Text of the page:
[i] The author doesn’t value the length of a short-term group

Leadership OB concepts and theories

These include, classic and contemporary theories as well as social identity theory of leadership

Recruiters are more likely to say someone has ‘leadership potential’ if that person has the same personality traits as the recruiter. Unfortunately, when individuals label other as effective leader merely because they meet their own personal ideal, companies may not get the type of leadership they need.” (André, 2008), Page 310.  

The “interpersonal approaches to difficult people” describes how to counsel and discipline them by “Taking the bull out of the bully” (André, 2008), page 331. This is a straightforward definition presenting how the team working for my non-profit organisation should envisage the management of difficult people.

An effective follower establishes early on whether their boss really wants to know the truth, and, if the boss does, occasionally reminds the boss of his position” (André, 2008), page 334.

Until business schools teach future accounts and leaders how deep the connections are between business, society, nature, and the world, corporations will continue to be run by hollow leaders who have no sense of ethics or responsibility. Accounting for performances is likely to remain too narrowly focused to be helpful in todays’ demanding environment.” (André, 2008), Page 337.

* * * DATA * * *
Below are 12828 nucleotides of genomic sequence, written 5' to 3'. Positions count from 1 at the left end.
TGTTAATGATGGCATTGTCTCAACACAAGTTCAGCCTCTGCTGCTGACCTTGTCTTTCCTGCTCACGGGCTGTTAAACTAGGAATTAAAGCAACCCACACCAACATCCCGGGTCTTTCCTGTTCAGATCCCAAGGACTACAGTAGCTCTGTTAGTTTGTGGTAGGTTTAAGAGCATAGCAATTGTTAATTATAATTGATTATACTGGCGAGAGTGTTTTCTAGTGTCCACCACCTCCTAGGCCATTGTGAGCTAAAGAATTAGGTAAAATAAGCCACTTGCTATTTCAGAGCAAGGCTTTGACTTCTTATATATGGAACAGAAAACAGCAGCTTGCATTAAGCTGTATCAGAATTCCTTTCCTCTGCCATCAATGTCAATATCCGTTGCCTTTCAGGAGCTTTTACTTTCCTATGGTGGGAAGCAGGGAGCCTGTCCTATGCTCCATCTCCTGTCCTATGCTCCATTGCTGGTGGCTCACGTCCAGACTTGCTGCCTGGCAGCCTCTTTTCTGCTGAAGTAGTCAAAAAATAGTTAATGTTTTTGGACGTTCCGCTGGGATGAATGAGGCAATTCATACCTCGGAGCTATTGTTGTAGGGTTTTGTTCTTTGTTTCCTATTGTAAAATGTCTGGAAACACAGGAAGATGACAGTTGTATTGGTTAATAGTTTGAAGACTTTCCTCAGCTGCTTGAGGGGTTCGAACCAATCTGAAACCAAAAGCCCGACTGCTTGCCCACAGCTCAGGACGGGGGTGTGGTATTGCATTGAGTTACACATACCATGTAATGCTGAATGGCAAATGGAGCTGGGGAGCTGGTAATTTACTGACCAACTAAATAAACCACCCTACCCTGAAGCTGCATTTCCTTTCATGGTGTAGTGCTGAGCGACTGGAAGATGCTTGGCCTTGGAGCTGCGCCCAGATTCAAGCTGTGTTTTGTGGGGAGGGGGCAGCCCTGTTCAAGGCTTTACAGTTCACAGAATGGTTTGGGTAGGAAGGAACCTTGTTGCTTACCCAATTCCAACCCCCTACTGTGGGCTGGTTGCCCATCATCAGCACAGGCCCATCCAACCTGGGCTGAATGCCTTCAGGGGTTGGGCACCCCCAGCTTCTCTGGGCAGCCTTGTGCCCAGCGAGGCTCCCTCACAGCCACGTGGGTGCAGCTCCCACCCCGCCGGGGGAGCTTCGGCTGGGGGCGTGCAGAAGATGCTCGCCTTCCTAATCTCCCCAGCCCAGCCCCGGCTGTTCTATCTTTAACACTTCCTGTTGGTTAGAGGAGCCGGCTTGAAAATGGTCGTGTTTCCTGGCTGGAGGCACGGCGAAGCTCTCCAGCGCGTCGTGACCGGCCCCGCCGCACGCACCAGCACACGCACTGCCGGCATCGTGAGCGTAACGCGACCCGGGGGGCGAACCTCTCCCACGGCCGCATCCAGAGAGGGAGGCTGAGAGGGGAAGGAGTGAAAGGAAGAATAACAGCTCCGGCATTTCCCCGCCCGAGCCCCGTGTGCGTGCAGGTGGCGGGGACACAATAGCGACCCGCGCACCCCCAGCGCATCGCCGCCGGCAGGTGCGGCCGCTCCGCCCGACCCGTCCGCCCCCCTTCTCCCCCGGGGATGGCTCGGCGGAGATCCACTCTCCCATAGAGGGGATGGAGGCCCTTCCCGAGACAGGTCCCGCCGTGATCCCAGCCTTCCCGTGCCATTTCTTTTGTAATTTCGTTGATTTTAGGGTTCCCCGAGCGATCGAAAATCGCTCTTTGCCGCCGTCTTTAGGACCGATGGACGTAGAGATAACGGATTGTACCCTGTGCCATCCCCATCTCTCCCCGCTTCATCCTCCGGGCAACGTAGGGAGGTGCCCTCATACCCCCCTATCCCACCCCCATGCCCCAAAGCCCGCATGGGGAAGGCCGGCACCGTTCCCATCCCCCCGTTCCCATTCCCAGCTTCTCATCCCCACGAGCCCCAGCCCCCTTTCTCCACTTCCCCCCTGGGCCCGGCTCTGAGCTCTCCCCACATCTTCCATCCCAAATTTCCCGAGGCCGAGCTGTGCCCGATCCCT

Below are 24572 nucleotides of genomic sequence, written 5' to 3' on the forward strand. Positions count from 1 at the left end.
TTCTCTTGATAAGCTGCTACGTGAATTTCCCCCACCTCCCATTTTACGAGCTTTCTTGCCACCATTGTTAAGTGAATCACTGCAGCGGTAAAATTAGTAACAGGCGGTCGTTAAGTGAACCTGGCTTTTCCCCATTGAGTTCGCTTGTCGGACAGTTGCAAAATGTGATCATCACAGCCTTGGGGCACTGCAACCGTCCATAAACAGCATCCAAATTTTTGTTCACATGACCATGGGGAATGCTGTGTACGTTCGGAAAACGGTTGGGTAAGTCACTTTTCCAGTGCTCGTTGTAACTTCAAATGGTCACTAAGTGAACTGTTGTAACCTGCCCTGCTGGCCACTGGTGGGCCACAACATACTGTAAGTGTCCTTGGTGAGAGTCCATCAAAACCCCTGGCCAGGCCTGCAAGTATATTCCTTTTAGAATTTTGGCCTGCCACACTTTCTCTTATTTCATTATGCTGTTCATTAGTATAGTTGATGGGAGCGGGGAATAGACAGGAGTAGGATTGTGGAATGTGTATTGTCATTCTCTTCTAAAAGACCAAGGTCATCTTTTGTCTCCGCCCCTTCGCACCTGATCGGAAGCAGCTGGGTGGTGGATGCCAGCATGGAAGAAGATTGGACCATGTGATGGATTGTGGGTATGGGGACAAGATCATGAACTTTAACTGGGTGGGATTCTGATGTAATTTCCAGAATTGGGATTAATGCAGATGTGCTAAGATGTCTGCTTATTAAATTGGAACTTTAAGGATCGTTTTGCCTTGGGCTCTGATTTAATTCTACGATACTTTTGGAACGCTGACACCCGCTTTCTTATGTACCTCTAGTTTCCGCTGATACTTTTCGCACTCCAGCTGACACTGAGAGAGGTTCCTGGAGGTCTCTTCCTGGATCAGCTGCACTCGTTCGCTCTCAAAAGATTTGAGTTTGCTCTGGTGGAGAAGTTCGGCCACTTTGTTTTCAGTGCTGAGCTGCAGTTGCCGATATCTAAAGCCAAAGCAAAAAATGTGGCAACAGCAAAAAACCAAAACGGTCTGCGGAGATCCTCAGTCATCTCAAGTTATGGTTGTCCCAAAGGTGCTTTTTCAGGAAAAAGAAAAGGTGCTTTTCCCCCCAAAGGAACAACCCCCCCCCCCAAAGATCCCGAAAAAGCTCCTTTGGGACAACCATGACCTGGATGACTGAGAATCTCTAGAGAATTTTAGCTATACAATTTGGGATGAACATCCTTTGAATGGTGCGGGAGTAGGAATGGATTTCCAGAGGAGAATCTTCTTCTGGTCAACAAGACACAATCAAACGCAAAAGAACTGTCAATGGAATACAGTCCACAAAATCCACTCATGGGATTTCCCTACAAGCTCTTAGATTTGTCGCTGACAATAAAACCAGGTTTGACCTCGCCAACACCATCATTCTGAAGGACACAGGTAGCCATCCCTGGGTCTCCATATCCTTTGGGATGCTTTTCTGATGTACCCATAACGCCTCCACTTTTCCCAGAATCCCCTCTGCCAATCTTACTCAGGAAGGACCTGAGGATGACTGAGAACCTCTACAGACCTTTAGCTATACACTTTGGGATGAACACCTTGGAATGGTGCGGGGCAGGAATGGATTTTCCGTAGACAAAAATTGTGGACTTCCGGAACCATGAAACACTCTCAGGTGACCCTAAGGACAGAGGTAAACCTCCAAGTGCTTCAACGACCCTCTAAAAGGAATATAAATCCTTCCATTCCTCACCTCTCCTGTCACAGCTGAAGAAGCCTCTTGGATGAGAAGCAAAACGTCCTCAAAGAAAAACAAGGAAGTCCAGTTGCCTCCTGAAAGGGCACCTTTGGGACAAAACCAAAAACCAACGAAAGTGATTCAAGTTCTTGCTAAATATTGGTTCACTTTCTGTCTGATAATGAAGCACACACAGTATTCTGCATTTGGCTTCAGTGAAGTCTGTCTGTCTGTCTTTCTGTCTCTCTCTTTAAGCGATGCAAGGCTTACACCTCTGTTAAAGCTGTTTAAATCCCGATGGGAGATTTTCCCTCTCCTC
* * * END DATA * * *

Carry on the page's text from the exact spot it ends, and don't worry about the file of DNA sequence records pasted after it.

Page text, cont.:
Many stakeholders and observers are doubtful that the CEO should be involved in succession planning (André, 2008), page 339. We will see if newly appointed CEO of Apple will survive this concept.

“[everyone in a company has to set] the stage…have you ever walked into a professor’ office and not seen a wall full of diplomas?…” (André, 2008), page 350. This is linked to the dehumanization described here under. 

[Many tactics can be effective] when targeting peers and subordinates … these include rational persuasion, consultation, collaboration, and inspirational appeals. Using coalitions, legitimation, and pressure are not likely to be effective… When you are trying to influence your boss … the tactic most likely to be successful is rational persuasion” (André, 2008), page 352.

Of four standard managerial activities, only networking had a statistically significant relationship with being successful [managers in comparison to Effective managers]” (André, 2008), page 354

It is not so much the kind of person a man is as the kind of situation in which he finds himself that determines how he will act” (André, 2008), page 358

The dehumanization is the process of depriving individuals of their human qualities and activities; of their individuality” (André, 2008), page 360.

Bibliography

Andre, R. (2008). Organizational Behavior: An Introduction to Your Life in Organizations (1st Edition ed.). Pearson Education. http://amzn.to/tAPCpa

Barsade, S. D., & Gibson, D. E. (2007). Why Does Affect Matter in Organizations? Academy of Management Perspectives , 21 (1), 36-59. http://bit.ly/taYSyk

BOUJRAF, A. (2009, September 13). Pay-For-Performance or How to fail your human resources management. Retrieved October 30, 2011: https://abdelkrim.wordpress.com/2009/09/13/pay-for-performance-or-how-to-fail-your-human-resources-management/

Kostner, J. (1996). Virtual Leadership: Secrets from the Round Table for the Multi-Site Manager. United States of America: Grand Central Publishing. http://amzn.to/rY0PUC

Reuchlin, M. (2000). Psychologie. (Presses Universitaires de France – PUF, Ed.) http://amzn.to/vbJYHE